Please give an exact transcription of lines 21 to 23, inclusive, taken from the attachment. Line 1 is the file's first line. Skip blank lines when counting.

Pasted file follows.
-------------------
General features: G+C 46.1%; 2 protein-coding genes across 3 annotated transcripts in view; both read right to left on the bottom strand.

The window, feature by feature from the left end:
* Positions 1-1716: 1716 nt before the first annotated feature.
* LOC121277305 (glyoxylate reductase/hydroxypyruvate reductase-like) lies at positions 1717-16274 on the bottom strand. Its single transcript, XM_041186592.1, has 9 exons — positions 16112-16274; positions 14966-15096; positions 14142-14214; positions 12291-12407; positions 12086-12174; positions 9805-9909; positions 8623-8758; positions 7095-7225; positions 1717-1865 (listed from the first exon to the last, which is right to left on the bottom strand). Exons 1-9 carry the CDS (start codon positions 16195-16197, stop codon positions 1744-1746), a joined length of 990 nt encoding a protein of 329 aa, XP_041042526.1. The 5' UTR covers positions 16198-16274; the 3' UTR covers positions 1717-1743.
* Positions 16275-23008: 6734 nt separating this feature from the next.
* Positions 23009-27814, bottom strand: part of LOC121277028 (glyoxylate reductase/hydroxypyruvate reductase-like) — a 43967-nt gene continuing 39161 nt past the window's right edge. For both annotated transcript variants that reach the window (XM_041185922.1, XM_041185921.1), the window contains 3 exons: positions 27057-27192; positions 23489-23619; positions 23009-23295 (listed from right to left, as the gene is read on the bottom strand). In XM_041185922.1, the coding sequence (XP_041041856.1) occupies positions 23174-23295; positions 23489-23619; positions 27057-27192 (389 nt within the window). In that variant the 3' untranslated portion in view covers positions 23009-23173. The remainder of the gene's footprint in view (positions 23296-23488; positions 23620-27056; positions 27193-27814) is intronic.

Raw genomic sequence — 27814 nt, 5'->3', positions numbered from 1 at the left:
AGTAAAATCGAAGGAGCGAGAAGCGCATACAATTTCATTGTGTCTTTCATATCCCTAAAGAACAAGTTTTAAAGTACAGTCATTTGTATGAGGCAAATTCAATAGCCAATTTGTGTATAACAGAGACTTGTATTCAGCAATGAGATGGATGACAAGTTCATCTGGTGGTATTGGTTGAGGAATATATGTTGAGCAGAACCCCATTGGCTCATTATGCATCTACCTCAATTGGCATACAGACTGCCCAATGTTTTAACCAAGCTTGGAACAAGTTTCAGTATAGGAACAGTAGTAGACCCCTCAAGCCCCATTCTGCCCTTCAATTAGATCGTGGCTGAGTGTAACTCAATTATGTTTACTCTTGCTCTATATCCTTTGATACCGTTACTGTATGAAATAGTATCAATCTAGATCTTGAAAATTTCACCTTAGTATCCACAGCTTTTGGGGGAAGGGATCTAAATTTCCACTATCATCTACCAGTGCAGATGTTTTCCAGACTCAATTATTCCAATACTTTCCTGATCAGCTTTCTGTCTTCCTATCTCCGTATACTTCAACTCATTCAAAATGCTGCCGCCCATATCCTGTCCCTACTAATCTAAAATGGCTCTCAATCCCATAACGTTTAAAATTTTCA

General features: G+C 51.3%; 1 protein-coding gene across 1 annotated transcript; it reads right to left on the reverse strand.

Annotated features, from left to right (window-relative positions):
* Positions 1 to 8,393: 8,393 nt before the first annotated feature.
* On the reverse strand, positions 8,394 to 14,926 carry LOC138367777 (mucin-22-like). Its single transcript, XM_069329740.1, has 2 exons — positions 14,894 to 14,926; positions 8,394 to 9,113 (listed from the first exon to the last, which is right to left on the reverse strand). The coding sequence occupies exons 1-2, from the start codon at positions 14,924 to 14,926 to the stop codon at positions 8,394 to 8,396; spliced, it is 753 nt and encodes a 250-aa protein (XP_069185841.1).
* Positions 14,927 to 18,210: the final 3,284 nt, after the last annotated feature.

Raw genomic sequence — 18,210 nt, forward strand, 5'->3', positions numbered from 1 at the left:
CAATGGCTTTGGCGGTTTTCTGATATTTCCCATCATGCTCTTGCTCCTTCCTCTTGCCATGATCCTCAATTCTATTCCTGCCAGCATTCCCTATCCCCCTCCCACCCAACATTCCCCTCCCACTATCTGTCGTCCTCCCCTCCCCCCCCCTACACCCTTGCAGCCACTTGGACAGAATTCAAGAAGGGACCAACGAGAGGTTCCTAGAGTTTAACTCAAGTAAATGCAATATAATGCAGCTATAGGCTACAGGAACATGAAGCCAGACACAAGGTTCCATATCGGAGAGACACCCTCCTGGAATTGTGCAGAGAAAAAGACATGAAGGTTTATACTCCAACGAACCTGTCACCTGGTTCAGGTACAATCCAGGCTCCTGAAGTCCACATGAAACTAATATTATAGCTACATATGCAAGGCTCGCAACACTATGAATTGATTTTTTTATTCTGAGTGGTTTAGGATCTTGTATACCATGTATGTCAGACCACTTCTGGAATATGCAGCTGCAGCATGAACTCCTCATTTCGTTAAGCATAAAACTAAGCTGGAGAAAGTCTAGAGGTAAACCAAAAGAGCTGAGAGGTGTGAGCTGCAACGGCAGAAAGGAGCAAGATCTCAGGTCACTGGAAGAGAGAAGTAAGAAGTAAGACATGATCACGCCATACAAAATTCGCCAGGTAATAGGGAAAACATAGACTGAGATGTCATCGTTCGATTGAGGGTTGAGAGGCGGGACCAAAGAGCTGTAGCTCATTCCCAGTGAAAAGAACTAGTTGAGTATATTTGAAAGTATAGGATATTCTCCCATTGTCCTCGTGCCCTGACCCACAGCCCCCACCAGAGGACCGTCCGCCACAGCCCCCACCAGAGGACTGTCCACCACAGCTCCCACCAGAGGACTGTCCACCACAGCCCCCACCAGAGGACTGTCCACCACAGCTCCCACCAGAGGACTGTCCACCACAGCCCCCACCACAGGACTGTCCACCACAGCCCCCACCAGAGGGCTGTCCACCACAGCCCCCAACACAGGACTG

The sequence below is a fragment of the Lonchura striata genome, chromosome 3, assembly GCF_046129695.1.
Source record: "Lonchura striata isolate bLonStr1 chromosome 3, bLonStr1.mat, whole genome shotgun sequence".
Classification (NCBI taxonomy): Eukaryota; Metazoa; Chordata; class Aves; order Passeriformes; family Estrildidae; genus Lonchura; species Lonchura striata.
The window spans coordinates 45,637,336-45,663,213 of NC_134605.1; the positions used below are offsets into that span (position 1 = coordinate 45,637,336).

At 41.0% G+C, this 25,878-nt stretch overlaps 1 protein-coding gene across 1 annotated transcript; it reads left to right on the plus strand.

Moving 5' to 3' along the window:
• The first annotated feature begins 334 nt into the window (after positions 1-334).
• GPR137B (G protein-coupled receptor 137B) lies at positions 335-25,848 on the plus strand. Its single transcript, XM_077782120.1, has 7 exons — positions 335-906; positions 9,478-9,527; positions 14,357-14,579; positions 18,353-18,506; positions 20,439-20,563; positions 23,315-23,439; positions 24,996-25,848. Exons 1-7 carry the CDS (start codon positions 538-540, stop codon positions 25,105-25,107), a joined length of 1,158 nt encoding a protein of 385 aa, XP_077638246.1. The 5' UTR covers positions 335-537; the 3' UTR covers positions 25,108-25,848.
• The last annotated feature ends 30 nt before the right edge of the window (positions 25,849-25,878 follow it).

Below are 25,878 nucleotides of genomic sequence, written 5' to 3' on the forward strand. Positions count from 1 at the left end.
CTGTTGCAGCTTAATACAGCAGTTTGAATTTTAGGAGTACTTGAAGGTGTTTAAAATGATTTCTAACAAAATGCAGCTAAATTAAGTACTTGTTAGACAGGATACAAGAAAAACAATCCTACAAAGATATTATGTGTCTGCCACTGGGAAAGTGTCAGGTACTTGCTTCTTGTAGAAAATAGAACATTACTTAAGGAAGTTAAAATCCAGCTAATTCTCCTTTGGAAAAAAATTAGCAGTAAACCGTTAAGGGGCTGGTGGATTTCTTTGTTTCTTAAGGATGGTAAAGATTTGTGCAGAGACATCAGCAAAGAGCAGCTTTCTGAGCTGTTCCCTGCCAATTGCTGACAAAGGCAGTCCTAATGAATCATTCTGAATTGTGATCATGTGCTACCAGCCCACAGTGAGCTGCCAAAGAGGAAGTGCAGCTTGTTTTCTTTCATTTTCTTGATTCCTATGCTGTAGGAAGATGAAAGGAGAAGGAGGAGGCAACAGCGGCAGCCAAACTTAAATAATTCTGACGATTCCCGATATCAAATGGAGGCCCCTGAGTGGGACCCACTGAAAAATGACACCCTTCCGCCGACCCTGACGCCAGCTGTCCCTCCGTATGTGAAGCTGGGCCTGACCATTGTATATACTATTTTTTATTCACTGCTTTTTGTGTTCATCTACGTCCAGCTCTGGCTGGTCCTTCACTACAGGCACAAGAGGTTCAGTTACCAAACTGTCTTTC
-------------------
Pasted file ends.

Moving 5' to 3' along the window:
• The first annotated feature begins 334 nt into the window (after positions 1-334).
• GPR137B (G protein-coupled receptor 137B) lies at positions 335-25,848 on the plus strand. Its single transcript, XM_077782120.1, has 7 exons — positions 335-906; positions 9,478-9,527; positions 14,357-14,579; positions 18,353-18,506; positions 20,439-20,563; positions 23,315-23,439; positions 24,996-25,848. Exons 1-7 carry the CDS (start codon positions 538-540, stop codon positions 25,105-25,107), a joined length of 1,158 nt encoding a protein of 385 aa, XP_077638246.1. The 5' UTR covers positions 335-537; the 3' UTR covers positions 25,108-25,848.